Air Pollution

Air Pollution: Why is it so important to improve air quality?

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Air pollution is the environmental problem that generates the greatest risk to human health.
The
European Environment Agency (EEA) report indicates that one in eight deaths of people in Europe is linked to air pollution.

A study conducted by IQ AirVisual revealed that 92% of the world’s population breathes toxic

Air quality is essential for human life and other living beings on the planet.
Activities such as Industry and Transport are the main culprits of air pollution.

A report from the World Health Organization ( WHO) reveals that polluted air contributes to worsening cardiovascular and respiratory diseases.
Therefore, it is very important to know air pollution’s effects on both the planet and our homes.

IN THE PLANET

The release of polluting gases produces polluted air. These gases aggravate the so-called “greenhouse effect,” increasing the temperature of the Earth. This imbalance in temperature leads to changes in the climate, such as the rise in sea level, changes in rainfall (floods, hurricanes), the disappearance of forests, extinction of many species, among others.

The main polluting gases are carbon dioxide (CO2), methane (CH4), nitrous oxide (N2O), and ozone (O3). These gases are strongly linked to human activity, especially industrial activity.

A positive effect of the health crisis due to Covid-19, and the industrial stoppage that it caused worldwide, was a stop to the constant pollution that was produced in the world.
In China alone, during the lockdown, the air quality improved dramatically, contributing to an increase of 21.5% more than the previous year. And all this in the period of a month.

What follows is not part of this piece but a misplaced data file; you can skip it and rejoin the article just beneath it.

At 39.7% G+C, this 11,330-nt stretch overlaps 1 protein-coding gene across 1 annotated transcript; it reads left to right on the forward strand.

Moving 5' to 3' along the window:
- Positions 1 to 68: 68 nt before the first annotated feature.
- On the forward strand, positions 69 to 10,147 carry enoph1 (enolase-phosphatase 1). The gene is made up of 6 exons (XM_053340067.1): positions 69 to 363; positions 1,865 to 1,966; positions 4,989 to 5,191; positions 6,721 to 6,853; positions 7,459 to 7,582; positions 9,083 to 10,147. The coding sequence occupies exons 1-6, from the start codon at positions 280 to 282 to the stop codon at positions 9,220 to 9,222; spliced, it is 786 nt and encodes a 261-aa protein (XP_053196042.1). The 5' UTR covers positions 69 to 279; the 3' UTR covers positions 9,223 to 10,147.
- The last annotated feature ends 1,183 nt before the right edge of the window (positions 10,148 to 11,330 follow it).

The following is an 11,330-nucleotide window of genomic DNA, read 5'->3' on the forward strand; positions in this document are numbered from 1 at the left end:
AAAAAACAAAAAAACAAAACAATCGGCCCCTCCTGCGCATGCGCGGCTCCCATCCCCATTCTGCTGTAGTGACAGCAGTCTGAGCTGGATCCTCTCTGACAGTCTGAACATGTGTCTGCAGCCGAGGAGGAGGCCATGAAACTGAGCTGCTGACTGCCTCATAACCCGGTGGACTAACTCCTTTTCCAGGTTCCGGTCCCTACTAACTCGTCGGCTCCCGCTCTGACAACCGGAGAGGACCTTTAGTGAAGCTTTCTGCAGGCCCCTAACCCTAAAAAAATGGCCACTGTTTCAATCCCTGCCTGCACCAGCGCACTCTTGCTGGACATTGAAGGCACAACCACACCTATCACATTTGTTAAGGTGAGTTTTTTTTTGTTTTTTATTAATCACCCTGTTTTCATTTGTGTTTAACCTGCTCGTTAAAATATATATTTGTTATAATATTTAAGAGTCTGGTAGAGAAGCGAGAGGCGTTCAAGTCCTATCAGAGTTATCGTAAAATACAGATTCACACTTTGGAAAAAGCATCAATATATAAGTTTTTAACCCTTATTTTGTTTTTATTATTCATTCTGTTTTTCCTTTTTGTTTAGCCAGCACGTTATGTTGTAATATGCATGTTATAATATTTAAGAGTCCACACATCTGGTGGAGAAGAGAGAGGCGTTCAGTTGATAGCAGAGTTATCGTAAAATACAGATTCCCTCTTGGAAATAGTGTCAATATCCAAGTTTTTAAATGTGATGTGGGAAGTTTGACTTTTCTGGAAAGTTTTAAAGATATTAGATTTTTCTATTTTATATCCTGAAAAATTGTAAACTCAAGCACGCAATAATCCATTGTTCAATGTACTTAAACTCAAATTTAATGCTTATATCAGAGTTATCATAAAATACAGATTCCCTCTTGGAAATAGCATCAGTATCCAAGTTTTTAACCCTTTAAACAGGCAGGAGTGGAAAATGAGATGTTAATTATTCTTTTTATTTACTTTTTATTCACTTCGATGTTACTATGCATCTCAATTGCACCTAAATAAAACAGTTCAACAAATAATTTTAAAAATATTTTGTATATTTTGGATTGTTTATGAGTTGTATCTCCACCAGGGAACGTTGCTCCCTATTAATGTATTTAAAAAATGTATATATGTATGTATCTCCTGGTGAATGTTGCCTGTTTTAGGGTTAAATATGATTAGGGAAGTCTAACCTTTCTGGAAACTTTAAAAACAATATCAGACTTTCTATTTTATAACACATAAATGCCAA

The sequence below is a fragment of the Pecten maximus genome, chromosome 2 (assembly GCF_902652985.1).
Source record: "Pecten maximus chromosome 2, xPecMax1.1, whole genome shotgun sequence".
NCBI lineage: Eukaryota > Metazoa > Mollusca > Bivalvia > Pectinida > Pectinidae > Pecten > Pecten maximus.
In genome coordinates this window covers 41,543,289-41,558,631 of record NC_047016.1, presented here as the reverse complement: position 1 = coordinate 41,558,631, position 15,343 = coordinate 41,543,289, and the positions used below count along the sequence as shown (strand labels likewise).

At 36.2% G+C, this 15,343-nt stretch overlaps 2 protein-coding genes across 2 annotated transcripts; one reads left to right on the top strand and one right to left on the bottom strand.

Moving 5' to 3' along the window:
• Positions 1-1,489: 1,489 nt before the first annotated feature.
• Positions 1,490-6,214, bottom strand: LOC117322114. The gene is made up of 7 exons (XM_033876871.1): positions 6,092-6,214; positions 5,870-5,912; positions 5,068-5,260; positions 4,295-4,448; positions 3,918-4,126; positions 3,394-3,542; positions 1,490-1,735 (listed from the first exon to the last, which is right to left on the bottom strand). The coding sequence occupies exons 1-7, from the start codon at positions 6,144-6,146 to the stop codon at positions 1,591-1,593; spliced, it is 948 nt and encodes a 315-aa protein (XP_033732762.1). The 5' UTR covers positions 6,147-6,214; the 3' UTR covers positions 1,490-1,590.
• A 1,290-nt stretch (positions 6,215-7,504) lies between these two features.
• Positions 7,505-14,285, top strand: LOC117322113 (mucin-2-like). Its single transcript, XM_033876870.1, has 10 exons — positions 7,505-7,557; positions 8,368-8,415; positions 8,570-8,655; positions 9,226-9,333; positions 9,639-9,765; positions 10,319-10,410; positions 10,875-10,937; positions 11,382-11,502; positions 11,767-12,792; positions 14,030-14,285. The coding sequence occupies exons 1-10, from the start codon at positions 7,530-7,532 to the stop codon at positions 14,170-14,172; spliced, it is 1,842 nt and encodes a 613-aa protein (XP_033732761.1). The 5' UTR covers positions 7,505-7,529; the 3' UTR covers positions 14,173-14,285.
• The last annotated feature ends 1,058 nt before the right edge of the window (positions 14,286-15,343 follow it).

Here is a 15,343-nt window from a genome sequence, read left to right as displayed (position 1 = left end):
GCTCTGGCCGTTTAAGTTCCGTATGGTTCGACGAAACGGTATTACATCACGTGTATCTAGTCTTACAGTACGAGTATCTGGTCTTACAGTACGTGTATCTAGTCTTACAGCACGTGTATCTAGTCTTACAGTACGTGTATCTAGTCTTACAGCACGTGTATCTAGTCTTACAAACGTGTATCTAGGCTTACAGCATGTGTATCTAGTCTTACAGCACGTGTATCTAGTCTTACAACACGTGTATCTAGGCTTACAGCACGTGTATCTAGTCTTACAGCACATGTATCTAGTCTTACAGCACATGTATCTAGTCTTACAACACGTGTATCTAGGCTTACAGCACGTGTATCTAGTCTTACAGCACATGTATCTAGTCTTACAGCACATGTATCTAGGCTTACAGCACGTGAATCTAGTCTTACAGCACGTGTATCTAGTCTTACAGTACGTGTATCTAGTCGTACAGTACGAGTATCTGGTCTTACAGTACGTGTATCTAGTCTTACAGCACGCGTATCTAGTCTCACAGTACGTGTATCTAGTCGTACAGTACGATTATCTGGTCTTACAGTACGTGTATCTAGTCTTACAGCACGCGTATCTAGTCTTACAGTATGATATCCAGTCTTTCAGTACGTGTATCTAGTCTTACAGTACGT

And it was not the only country to reduce air pollution. Italy, Spain, Portugal, Germany, America, Asia, Indochinese, and Oceanic countries all of them had to take measures to deal with the coronavirus, measures that seriously affected economic growth but which, paradoxically, greatly benefited the health of the planet.

A reduction in nitrogen dioxide emissions in the world’s major cities attracted wildlife. The canals of Italy were cleaned, and wildlife returned to the cities. The confinement, without a doubt, reminded us that behind all our social and industrial life was the wild and natural life.

IN HUMAN HEALTH

A report by IQ AirVisual, which analyzes air quality in real-time, revealed that 92% of the world’s population breathes toxic.

Another report from the World Health Organization (WHO) indicates that polluted air aggravates cardiovascular and respiratory diseases and is directly related to the premature death of seven million people a year.

There are some particles, PM2.5, that more accurately indicate the level of pollution in cities.
These particles, which are generated by emissions from 
diesel vehicles, industry, and coal burning, put human health at risk as they penetrate the respiratory tract, aggravating respiratory diseases.


WHAT CAN WE DO?

As a society:

  • The use of public transport should be encouraged to reduce CO2 emissions from private vehicles.
  • Household fuels harmful to air quality must be banned, and access to affordable and clean household energy should be guaranteed.
  • Innovation must be encouraged throughout society: Promote clean technologies in industrial and energy activities.

Personally:

  • You can reduce your consumption of meat or dairy. With this, you contribute to reducing the methane emissions emitted by livestock.
  • Recycle. Do not burn garbage because the gases that burnt garbage gives off contribute to polluting the air.
  • Reduce the use of plastics in your home and outside of it.
  • Opt for efficient heating systems.
  • Turn off the light when you don’t need it and all electrical appliances when you don’t use them.
  • Opt for the use of bicycles, hybrid or electric cars. For example, you can also turn off the engine when you are stopped.
  • Shop sustainably. Make your life more eco, in cleaning, in the consumption of products, in the purchase of personal belongings.

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